Through It All, Poems about Life Struggles

 

Through It All, Poems about Life Struggles.

Through It All

Friends come and go
Life flies by right before your eyes.
You loose ones you love
Yet through it all you still love your life.

People leave you to fight alone
You put on a fake smile to hide all your pain
Yet someone still knows your hurt.

Through it all you still put on a front to satisfy those around you
Thorough it all you wouldn’t change a thing
Through it all you wouldn’t trade your life for fame.

You build a wall to try to keep from getting hurt
You lock up you heart and throw away the key to see who cares enough to look for the key
Through it all there’s not many people that got you to open up yet still you love it all.

Struggles meet you in the face to watch you slip up
Yet through it all you wouldn’t change a thing.

Through it all you wouldn’t change a thing
Through it all you wouldn’t trade your life for fame.

Source: Through It All, Poem about Life Struggles http://www.familyfriendpoems.com/poem/through-it-all#ixzz25w8F8Adu
http://www.FamilyFriendPoems.com

 

Through It All, Poems about Life Struggles

Through It All, Poems about Life Struggles.

I wrote this poem on my 16 birthday just to show that even though my life isn’t perfect I still love it and wouldn’t change a thing about it.

Through It All

Friends come and go
Life flies by right before your eyes.
You loose ones you love
Yet through it all you still love your life.

People leave you to fight alone
You put on a fake smile to hide all your pain
Yet someone still knows your hurt.

Through it all you still put on a front to satisfy those around you
Thorough it all you wouldn’t change a thing
Through it all you wouldn’t trade your life for fame.

You build a wall to try to keep from getting hurt
You lock up you heart and throw away the key to see who cares enough to look for the key
Through it all there’s not many people that got you to open up yet still you love it all.

Struggles meet you in the face to watch you slip up
Yet through it all you wouldn’t change a thing.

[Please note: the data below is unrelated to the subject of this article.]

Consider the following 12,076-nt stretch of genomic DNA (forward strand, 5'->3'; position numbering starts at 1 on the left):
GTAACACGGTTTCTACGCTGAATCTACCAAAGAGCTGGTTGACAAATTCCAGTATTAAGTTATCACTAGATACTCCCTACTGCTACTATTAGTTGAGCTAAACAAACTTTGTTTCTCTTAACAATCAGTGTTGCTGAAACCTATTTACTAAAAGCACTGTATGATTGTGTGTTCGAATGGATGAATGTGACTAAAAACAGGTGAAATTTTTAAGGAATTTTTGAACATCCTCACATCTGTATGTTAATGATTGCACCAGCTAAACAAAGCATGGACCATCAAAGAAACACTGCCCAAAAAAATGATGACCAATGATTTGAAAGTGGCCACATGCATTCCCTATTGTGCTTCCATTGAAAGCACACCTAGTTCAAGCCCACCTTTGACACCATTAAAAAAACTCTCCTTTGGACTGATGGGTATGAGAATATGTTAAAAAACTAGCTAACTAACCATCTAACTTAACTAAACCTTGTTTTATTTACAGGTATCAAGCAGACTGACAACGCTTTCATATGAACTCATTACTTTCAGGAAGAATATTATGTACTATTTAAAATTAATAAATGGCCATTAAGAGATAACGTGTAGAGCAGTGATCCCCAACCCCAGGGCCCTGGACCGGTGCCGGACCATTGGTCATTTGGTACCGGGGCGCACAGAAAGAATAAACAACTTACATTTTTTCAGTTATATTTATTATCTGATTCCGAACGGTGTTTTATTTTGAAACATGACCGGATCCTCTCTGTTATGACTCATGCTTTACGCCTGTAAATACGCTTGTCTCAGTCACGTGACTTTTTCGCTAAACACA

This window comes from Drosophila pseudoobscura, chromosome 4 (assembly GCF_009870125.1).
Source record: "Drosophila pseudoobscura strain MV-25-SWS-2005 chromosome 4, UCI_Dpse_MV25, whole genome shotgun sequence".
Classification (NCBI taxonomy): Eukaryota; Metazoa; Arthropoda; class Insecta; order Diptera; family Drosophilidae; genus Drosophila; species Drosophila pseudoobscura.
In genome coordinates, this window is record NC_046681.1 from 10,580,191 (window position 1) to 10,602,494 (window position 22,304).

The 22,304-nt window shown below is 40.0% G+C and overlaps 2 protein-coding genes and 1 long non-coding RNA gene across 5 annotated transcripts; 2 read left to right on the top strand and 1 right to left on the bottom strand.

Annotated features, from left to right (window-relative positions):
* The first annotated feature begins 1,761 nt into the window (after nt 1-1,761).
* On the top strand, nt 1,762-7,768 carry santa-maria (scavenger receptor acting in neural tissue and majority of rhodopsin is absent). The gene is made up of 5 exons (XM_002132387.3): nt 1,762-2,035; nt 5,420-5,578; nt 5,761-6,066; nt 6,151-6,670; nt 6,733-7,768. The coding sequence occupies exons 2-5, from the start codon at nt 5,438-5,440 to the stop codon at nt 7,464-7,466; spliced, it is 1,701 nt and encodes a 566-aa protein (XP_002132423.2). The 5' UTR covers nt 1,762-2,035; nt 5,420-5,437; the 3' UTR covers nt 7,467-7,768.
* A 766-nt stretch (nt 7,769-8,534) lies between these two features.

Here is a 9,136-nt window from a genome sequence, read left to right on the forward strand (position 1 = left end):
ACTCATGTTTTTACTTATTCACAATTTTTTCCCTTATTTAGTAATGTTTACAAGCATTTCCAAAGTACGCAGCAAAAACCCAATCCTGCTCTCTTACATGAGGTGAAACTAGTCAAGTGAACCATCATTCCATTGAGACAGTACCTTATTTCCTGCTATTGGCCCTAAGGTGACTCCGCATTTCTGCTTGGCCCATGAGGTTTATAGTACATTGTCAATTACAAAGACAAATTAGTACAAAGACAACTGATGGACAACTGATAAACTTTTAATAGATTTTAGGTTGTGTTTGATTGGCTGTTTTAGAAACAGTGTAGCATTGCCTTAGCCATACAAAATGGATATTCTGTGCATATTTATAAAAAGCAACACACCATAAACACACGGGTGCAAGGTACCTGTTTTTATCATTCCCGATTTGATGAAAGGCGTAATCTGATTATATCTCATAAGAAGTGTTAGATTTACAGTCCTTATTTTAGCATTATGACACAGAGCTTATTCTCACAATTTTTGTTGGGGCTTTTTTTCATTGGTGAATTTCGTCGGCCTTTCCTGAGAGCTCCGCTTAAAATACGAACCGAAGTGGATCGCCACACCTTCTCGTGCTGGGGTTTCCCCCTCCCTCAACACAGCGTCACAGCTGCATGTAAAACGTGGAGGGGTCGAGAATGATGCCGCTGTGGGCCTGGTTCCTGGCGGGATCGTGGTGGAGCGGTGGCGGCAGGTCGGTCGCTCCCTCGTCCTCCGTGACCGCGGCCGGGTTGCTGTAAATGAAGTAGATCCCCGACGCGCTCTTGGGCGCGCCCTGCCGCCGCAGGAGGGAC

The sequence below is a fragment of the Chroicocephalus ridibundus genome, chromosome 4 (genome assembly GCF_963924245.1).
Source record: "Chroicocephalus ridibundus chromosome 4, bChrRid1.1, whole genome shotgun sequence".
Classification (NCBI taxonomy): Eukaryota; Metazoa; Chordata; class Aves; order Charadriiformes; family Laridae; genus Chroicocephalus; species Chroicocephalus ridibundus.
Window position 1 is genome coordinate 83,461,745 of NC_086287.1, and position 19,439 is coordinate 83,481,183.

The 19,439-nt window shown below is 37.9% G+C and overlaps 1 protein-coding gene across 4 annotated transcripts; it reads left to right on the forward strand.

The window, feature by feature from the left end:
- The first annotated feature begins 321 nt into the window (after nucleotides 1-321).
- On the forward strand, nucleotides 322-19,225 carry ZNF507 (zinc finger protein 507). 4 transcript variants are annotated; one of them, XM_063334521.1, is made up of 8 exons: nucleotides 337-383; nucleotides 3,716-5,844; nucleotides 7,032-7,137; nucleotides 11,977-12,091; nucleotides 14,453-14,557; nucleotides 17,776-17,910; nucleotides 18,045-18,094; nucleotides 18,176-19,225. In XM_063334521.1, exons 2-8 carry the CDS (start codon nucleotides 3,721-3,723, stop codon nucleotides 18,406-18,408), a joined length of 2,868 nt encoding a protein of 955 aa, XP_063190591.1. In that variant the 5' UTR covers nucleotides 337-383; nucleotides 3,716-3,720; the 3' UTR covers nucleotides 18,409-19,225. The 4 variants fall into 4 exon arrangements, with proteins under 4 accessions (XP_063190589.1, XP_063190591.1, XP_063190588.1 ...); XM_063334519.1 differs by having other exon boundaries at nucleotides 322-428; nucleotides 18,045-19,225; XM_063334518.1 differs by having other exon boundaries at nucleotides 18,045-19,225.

Through it all you wouldn’t change a thing
Through it all you wouldn’t trade your life for fame.

Source: Through It All, Poem about Life Struggles http://www.familyfriendpoems.com/poem/through-it-all#ixzz25vjRMlpc
http://www.FamilyFriendPoems.com

Incest (A Nation’s Shame) | Authspot

 

Incest (A Nation’s Shame) | Authspot

Damaged by another’s game.
Desperate; she seeks to end the pain.
Cross-legged in the dust she sits
Staring at her bandaged wrists.
Tangled hair falls down her back,
Anguish bleeds her eyes to black.
Lying back in the dust,
Pride is dead and so is trust.
Cannot forget the guilt and shame;
No way out – no end to pain.
No one answered her screams for help,
A nation watched as her soul bled out.

copyright 2009

Read more: http://authspot.com/poetry/incest-a-nations-shame/#ixzz25wDLpR5G

 

Depression

 

Depression

© By will pharis
Alone and depressed, dwelling on the absence of success. I trudge trough life focused on nothing but strife. Every now and then hope shines through only to be repressed by the things that make me blue. When people try to help I close my mind for they are also blind. Time after time I ignore everyone and their cliche lines. If people were clever the world would could last forever. Unfortunately conformity has unconsciously been proclaimed the better.

 

Life Is A Prison

 

Poem not my own but seems to fit the words

Life Is A Prison
by Puff
Life is a prison,
Oh God let me out.
No one to listen,
To hear when you shout.

Climb the walls of insanity,
Ride the waves of despair.
If you fall it don’t matter,
There’s no one to care.

Used to wish for a window,
To see birds, trees and sky,
But you’re better without one –
Stops you aiming too high.

Watching freedom is painful,
For those locked away.
Seeing joy, love and happiness,
Another price that you pay.

Strong is good, weak is bad.
Be it false, be it true.
Your mind makes the choice,
And enforces it too.

Cell walls built by society,
With rules to adhere.
If you breach the acceptable,
You had better beware.

Hide the pain, carry on,
Routine is the key.
Don’t let on that you’re not,
What you’re pretending to be.

Lock it all up inside you,
How badly that bodes.
Look out for that one day,
When it all just explodes.

Leaving naught but a shell,
Base functionality too.
But killing all else,
That was uniquely you.

So how do you grow,
With a timebomb inside?
Or how to defuse it,
Without destroying its ride?

You can’t.

 

december 12 2007

 

i realize that i can not do this much longer…i feel so trapped and like there is no way out…my hands are tied…he is my son but yet she has raised him from birth…she has caused him so much instability and nothing i have ever wanted for him has ever mattered…now she tells me one night she wants to just let me have him and take care of him knowing how much pain i am from losing my parental rights to my other kids and that she needs time to herself and to get away he she is having difficulties with him…he took off from the house and couldnt be found…so of course i jumped i say i will do it she told me she didnt want to move him again and switch his schools and she wants me to take care of him…but yet then the next night she sounds like she is staying and is going to be there to control me and fuck with my head like so many times before… she has done this allowed me to have him and then took him from me when we disagreed about something else nothing to do with corey…so i dont want her to fuck with my head again…i just want out of this world